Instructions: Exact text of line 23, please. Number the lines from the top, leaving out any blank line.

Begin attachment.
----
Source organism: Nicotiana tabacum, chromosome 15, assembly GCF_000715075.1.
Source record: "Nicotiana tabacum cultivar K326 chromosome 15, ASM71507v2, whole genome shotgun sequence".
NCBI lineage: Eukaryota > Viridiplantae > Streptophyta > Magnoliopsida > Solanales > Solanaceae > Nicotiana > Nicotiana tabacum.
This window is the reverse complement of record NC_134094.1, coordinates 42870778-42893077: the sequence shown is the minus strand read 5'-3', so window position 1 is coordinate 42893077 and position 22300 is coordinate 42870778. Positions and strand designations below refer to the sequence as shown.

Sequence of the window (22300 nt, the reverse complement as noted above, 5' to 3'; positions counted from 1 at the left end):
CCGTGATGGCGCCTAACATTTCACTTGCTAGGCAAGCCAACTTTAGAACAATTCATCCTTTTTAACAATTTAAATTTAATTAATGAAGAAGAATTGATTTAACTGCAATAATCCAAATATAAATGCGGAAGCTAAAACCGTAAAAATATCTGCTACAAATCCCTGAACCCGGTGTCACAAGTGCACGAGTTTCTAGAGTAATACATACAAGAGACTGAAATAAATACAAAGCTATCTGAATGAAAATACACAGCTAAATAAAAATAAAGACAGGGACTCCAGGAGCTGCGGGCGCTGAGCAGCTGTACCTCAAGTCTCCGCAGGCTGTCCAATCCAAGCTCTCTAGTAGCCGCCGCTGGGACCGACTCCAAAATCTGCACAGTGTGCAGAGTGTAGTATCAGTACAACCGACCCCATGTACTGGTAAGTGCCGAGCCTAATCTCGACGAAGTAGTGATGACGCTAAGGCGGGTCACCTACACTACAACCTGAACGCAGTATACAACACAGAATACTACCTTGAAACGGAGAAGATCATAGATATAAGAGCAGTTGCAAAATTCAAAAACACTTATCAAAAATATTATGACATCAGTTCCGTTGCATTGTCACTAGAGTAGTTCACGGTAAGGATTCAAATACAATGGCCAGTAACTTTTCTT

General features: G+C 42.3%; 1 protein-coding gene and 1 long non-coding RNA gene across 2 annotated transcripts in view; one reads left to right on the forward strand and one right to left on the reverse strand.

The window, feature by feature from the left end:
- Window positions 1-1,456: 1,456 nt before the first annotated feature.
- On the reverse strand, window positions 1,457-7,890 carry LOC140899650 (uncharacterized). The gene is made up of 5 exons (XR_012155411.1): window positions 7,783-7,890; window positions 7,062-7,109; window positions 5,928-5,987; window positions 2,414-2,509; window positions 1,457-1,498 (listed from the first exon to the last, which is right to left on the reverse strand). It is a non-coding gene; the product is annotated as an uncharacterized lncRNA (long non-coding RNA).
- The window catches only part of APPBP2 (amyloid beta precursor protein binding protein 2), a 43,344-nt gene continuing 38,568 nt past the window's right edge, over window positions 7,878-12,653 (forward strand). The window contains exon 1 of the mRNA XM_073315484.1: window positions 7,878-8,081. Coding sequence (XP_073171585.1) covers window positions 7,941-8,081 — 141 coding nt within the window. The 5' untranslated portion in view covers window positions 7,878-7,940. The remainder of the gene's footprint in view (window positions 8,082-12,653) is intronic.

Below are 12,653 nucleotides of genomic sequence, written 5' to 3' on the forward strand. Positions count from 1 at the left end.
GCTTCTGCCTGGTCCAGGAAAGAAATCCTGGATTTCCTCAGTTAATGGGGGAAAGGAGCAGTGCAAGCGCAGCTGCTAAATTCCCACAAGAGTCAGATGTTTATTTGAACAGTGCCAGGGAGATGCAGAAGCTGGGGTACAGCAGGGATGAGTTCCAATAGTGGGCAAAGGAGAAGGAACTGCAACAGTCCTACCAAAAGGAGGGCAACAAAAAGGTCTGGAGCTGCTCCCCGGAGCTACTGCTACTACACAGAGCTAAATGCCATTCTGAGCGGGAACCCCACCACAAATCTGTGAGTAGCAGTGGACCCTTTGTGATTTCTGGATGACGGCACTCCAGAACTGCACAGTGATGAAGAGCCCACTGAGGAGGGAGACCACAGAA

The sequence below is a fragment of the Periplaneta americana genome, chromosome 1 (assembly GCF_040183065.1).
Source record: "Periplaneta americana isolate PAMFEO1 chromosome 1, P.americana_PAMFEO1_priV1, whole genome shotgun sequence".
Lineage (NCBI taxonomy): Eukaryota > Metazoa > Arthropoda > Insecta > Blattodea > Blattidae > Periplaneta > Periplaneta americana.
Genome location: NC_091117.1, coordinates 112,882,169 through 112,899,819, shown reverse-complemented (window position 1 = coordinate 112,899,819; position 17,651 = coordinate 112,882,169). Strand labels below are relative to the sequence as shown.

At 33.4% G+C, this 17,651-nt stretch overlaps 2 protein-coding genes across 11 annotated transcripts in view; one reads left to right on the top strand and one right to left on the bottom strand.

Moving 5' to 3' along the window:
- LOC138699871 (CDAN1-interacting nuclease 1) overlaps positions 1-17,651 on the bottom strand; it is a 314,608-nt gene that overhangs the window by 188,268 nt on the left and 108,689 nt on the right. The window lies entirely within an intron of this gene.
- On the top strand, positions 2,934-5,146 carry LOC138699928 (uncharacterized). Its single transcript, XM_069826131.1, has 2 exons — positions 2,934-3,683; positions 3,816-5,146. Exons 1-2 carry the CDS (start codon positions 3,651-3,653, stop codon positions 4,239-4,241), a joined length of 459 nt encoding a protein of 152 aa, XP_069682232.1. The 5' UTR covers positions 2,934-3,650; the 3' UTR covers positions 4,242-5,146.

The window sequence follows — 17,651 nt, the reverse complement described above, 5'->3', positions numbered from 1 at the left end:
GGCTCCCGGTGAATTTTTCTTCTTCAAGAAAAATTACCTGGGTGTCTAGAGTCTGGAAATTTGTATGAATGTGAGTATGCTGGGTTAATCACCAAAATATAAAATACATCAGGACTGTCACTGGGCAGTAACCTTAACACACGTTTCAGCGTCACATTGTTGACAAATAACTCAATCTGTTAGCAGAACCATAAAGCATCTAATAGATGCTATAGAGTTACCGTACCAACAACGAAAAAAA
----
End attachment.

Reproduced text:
GGCTCCCGGTGAATTTTTCTTCTTCAAGAAAAATTACCTGGGTGTCTAGAGTCTGGAAATTTGTATGAATGTGAGTATGCTGGGTTAATCACCAAAATATAAAATACATCAGGACTGTCACTGGGCAGTAACCTTAACACACGTTTCAGCGTCACATTGTTGACAAATAACTCAATCTGTTAGCAGAACCATAAAGCATCTAATAGATGCTATAGAGTTACCGTACCAACAACGAAAAAAA